Several days ago, I received the following response:

Hi Joshua,

Reading over your thoughtful email this morning was a pleasure.
You have identified limits to the use of labels like liberal and conservative.
William Buckley 50 years ago said in UP FROM LIBERALISM that it is difficult to define conservatism and so it is.
The limitations of the labels and the values people assign to those labels is therefore in constant flux and dispute.
That is as it should be.  Were the labels to become fixed they would quickly become out of date and stale.
We took for our definitions the results of the Pew ideological poll of 2005.
It’s an imperfect approach; I don’t know what a perfect approach would look like.
The goal was to give our visitors something to chew on.  If this leads to a good discussion on Vote iQ, that would be terrific.
We’d welcome it.

You all should check out this website, but take their thoughts and labels with a grain of salt.  I believe that conservatives should always fight against the unconstitutional excesses of government both domestically and abroad.  Even though we must give a small portion of our liberty to the government, we cannot be overrun by fear into sacrificing our supposedly protected rights.  As Ben Franklin reminds us, “Those who would give up essential liberty to purchase a little temporary safety deserve neither liberty nor safety.”

It seems that we must continue to reclaim the mantle of true conservatism.  Neocons have had their day.  Even though we are still in the early stages, I’m hopeful that the age of the Tea Parties and the constitutional conservatives has come to stay.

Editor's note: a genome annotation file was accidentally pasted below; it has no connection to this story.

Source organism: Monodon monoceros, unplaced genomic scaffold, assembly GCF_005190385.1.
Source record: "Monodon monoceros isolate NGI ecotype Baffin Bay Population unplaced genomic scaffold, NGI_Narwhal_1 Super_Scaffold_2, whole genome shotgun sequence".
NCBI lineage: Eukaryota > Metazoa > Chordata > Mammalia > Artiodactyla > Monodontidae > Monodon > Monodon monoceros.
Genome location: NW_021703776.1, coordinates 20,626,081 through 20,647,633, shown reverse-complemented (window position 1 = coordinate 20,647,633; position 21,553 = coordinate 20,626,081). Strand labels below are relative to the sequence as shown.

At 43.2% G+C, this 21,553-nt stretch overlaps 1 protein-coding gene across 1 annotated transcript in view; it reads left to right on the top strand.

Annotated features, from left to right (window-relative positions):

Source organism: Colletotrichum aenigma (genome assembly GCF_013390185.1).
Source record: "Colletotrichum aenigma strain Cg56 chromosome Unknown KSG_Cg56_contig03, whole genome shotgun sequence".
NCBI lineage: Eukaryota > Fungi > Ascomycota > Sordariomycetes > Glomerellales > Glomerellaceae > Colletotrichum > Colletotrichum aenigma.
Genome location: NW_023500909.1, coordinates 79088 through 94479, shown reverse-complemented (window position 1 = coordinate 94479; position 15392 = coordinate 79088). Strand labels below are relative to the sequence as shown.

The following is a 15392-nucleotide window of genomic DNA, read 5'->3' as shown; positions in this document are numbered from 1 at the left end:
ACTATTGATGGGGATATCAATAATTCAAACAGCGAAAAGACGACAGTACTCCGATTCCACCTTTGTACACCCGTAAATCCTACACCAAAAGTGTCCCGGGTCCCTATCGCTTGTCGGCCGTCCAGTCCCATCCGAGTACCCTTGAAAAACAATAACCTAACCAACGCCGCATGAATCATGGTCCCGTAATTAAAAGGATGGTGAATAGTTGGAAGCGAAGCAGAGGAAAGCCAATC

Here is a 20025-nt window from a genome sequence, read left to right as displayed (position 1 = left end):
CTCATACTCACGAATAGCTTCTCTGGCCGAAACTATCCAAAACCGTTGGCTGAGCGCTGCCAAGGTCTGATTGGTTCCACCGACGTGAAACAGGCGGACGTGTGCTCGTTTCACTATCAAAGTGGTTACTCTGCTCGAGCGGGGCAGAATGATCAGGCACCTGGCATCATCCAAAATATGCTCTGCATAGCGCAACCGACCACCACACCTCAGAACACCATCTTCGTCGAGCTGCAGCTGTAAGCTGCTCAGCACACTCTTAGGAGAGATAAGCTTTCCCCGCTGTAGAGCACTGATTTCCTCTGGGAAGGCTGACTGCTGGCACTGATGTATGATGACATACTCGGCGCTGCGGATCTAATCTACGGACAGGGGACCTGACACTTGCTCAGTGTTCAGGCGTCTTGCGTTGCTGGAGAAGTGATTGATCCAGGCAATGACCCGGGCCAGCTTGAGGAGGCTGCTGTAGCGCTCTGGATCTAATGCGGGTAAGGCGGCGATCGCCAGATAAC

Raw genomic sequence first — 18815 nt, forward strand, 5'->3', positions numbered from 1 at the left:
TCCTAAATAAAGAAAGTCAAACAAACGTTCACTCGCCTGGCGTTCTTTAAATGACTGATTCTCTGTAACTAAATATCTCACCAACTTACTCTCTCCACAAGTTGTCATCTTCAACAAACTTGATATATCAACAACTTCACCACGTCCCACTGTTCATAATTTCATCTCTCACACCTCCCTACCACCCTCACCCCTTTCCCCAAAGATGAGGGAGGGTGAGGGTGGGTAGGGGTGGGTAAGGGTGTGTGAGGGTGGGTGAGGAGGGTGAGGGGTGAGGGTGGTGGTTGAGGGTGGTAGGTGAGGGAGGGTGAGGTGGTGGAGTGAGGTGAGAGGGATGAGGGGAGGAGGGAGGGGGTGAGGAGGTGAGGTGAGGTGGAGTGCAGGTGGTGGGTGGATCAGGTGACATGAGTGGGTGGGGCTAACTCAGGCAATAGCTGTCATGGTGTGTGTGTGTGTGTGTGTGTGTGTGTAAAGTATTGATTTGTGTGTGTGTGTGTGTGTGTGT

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As an avid read of the blog would know, one of my major concerns has been to wrest control of the Republican Party away from the neo-conservatives who dominated policy during the presidency of George W. Bush.  I’m pleased to say that we are moving in the right direction.  With each passing day as a result of the legacy of Bush and the quagmire of Obama, more and more Americans reject the philosophy of the nanny state, government interference in the private sector, preemptive war, and the burden of military occupation while clamoring for more federalism and states rights.

Last night, the Southern Avenger posted a video that eloquently addresses the current ideological struggle and I encourage you to watch it.

What surprised me is that so many conservatives who despised the foreign policy of Woodrow Wilson were so quick to embrace his progressive agenda once the neo-conservatives offered a repackaging of basically the same philosophy.  I’ve been stating and restating that point on this blog almost since day one when I tied neo-conservatism to Wilsonianism back in June 30 of 2008.

Worry not fellow lovers of liberty.  With your help, we will once again have a major party that consistently and boldly advocates the policies of personal responsibility and limited, constitutional government.  Not only can we reclaim the Republican Party, we are winning!

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Well…it’s been eight years since the horrific attacks by terrorists on September 11, 2001.  I, like so many Americans, have that morning forever burned into my memory.  I can recall sitting in my dorm room at William and Mary before class reading news of some sort of airplane crash into one of the towers of the World Trade Center.  At the time, I didn’t know what to think.  Was it an unfortunate pilot error?  Was it an attack similar to the 1993 bombing of the very same center?  I remember leaving for class pondering the significance of that event.  However, it was more of a curiosity, like studying an unusual insect that just landed on a nearby windowpane, than anything else.  Certainly I had lived through similar events (the Cole bombing, Oklahoma City, Waco, 1993 as mentioned above, and Columbine to name a few), but they were isolated one-time events and in a part of the country far removed from our fair Virginia.